Fetal Memory

Frank Pavone
Reproduced with Permission

When faced with the competing claims of two women about who was the mother of a newborn baby, King Solomon found the truth by threatening to have the baby cut in half.

Had he known of the research of behavioral scientist Stephen Evans, however, he might have asked for each mother's favorite music to be played.

Stephen Evans has conducted research that shows how babies who hear particular pieces of music while in their mother's womb will remember and recognize that music after birth. Mr. Evans took unique musical selections and had mothers play them for their baby in utero for 16 minutes a day, for seven days in a row, during the 20th week of pregnancy. Then he took the music back so it would not be heard by the child until after birth.

After birth, he played the music for the child and likewise for a control group of children who had never heard the music. The results surpassed his highest expectations. While any baby will normally calm down upon hearing music, the babies who had heard the music at 20 weeks were dramatically more calm when they heard it than were the babies who were hearing it for the first time.

Similar findings in various areas of fetal learning, fetal memory, and fetal psychology have been reported in recent years. There are even international associations dedicated to the psychology of the baby in the womb.

A natural question that arises, of course, is whether those who consider themselves to be "pro-choice" have heard of these findings, and whether it impacts their view of abortion.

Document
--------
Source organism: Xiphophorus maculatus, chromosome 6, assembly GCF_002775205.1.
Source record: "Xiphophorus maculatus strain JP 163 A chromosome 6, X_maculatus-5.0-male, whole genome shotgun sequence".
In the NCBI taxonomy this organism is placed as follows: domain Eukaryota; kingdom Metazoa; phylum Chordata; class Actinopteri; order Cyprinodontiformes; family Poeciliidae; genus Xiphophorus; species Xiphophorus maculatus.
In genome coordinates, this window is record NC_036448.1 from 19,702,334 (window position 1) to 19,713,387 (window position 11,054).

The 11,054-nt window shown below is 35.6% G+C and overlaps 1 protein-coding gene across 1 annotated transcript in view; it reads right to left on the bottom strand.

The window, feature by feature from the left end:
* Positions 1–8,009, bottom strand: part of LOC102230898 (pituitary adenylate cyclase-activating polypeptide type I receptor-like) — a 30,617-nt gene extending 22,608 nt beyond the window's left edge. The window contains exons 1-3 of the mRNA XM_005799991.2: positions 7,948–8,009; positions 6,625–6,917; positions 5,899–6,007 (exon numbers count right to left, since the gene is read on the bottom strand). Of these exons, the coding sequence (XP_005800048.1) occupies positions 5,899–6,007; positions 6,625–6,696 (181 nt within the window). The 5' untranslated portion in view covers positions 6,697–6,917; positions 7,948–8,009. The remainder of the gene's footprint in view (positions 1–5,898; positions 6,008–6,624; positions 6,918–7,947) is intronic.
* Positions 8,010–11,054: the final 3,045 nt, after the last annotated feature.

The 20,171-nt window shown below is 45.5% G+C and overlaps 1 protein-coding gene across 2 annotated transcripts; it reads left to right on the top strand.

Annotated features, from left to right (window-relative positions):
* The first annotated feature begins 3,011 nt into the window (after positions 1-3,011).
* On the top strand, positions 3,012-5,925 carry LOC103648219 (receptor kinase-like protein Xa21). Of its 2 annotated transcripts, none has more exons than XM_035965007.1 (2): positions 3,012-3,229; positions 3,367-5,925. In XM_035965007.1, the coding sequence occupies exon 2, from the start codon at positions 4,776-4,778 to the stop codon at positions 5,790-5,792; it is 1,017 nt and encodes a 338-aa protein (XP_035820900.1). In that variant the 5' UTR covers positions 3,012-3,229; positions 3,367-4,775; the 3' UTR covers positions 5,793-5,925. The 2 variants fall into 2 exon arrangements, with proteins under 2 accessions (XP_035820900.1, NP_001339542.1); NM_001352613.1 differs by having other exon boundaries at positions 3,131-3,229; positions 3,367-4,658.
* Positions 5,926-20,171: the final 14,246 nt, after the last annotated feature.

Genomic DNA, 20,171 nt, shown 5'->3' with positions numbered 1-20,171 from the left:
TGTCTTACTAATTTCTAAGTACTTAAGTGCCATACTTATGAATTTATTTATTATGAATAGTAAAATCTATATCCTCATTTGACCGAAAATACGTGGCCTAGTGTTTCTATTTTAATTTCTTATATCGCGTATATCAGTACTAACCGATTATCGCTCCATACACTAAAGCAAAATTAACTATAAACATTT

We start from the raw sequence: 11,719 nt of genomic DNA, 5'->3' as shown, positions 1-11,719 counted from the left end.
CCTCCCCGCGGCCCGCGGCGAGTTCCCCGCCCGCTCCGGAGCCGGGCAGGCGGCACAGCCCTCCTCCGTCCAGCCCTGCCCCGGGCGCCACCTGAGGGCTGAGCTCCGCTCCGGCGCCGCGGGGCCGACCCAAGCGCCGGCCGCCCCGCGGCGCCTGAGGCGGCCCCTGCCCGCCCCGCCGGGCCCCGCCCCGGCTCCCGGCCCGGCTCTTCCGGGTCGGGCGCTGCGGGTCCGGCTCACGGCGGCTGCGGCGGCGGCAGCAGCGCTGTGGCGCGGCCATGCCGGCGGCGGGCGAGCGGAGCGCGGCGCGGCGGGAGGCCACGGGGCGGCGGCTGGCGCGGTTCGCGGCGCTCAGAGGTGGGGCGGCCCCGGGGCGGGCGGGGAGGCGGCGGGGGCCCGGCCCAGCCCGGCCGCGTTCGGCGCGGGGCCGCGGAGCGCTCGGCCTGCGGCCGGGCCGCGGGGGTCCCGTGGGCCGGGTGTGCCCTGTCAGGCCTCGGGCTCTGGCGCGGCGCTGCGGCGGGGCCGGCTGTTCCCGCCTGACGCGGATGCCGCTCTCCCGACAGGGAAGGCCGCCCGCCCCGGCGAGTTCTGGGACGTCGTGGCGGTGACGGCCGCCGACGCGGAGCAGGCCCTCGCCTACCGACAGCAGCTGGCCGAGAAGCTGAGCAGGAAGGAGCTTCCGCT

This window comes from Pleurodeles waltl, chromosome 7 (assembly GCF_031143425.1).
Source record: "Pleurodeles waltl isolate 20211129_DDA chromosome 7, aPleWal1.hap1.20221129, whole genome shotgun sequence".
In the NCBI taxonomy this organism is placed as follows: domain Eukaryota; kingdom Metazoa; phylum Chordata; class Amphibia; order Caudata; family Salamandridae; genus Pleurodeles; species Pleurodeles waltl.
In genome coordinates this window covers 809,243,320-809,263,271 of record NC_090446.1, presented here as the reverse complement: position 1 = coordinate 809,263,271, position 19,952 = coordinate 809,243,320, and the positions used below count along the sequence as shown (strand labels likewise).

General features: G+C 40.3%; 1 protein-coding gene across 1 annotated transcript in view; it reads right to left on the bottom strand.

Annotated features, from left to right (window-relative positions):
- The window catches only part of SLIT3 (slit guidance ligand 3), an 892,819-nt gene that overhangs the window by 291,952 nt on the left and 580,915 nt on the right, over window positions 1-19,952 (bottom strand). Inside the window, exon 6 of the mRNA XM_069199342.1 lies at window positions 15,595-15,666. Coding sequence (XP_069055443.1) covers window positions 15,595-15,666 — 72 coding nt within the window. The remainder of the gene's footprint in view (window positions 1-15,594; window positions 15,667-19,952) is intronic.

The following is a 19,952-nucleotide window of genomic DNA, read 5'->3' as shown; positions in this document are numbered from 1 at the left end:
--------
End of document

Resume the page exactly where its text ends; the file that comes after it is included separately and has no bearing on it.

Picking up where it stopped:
Most people are affected by this research. Simply put, the "fetus" is revealed to be more and more like the newborn, and permitting the fetus to be killed begins to look about as unattractive as permitting the newborn to be killed.

But some will try to maintain that research about the fetus has nothing to do with abortion. Psychology Today featured a story in September 1998 about fetal psychology. A sidebar to that story asked, "What's the Impact on Abortion?" "I don't think that fetal research informs the issue at all," responded psychologist Janet DiPietro. Another psychologist, Heidelise Als, said, "If you believe that life begins at conception, then you don't need the proof of fetal behavior... Your circumstances and personal beliefs have much more impact on the decision."

That kind of side-stepping is pretty unpersuasive. When we separate "beliefs" from any kind of supporting evidence, we end up in a "fideism" that Christianity has always rejected. Christian faith, even about things that cannot be demonstrated by science, is always connected to rational motives for believing.

Moreover, victims of past abuse -- like African Americans burdened by slavery and segregation, or children burdened by child labor -- have had their rights recognized based on mounting evidence of the harm being inflicted on them.

Whether some want to deny it or not, the same is happening now for the unborn.